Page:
Once again, a study has shown that unionized coal mines are not only safer places to work than nonunion mines, but that union miners produce more coal. The study, by SNL Energy, found that in 2013 unionized mines in northern and central Appalachia produced about 94,091 tons of coal per injury versus 71,110 in nonunion mines, despite research suggesting that unionized miners are more likely to report injuries that have occurred on the job.
The SNL report notes that its findings follow a 2012 study authored by Stanford University labor regulation expert Alison Morantz and found that unionization is associated with a 13% to 30% drop in traumatic injuries and a 28% to 83% drop in fatalities in data from 1993 to 2010.
When it comes to production, union miners produced about 17% more coal per employee an hour than workers at nonunion mines in 2013 and 16% more last year.
In an article on the study on its website, Phil Smith, a spokesman for the Mine Workers (UMWA), told SNL Energy:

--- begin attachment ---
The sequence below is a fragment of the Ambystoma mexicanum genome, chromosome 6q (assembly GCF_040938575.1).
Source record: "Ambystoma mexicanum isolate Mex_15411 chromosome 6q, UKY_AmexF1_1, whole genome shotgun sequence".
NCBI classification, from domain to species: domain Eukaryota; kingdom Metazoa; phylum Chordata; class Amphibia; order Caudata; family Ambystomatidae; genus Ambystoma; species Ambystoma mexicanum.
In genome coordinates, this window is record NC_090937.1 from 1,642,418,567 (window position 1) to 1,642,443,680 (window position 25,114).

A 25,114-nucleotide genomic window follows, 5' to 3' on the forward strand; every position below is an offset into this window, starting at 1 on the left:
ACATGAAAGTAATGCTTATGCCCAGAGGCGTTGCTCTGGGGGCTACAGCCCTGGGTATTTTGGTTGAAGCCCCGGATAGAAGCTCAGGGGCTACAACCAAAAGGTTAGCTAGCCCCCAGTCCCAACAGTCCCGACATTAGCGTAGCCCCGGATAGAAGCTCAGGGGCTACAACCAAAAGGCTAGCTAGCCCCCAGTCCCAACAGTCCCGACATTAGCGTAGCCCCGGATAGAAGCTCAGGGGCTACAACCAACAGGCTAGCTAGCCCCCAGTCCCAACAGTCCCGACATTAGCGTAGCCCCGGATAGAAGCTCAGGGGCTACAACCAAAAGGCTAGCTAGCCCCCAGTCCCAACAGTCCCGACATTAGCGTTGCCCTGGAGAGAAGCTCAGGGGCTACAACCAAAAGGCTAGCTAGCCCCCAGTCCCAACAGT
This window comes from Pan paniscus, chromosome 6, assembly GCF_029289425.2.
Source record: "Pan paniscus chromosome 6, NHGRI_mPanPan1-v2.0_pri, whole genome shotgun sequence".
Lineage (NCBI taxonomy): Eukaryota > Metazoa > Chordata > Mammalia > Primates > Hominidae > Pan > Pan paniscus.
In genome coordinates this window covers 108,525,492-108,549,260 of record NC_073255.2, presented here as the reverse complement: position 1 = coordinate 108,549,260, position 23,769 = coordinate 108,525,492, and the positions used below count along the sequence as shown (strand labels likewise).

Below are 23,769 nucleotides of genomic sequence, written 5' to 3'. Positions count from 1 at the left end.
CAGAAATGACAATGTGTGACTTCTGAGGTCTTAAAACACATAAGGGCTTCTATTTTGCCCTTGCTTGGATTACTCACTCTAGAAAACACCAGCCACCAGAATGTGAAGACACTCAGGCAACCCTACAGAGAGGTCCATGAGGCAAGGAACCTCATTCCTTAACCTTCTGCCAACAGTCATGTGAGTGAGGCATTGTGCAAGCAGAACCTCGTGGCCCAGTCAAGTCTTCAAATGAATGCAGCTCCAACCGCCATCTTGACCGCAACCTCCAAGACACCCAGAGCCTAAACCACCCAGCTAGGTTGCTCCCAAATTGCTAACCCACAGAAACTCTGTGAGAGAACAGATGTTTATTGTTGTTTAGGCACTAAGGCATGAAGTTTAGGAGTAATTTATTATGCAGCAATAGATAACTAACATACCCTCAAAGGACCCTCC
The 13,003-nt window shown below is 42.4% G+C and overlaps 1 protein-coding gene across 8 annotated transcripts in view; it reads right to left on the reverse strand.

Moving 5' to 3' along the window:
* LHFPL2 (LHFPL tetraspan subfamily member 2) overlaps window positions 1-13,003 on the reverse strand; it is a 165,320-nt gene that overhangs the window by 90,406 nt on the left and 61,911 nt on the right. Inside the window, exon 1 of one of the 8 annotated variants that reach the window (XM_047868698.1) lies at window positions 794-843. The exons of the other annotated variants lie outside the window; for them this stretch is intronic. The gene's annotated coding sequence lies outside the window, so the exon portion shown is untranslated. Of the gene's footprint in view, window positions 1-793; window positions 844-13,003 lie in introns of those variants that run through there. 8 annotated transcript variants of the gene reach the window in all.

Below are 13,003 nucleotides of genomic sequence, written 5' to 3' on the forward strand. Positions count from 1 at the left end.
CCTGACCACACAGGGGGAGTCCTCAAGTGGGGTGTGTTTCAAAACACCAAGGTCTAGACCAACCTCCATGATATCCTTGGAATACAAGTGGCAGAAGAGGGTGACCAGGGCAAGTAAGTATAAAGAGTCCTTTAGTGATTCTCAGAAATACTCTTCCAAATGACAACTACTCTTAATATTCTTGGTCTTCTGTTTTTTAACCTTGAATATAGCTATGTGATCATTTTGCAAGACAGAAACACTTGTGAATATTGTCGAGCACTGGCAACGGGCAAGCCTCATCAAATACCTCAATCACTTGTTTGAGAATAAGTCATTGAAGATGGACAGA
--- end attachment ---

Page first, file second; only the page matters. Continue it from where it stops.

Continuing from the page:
The union was formed 125 years ago by miners seeking to improve their pay and working conditions, including making the mines safer places to work. Those needs still exist today. [SNL Energy's] data demonstrates that union mines are safer mines; others have found similar results.
Both Smith and Tony Oppegard, a Kentucky attorney who specializes in mining laws and coal mine safety, pointed to the protections in a union contract, including the right to refuse unsafe work without retaliation and a worker-elected and empowered mine safety committee, as key factors in the better safety records at union mines. Oppegard said:
You work in a nonunion mine, you pretty much do what you're told to do, including risking life and limb, or else you're going to lose your job….At a nonunion mine, they don't have that same cushion to try to resolve issues at the job site.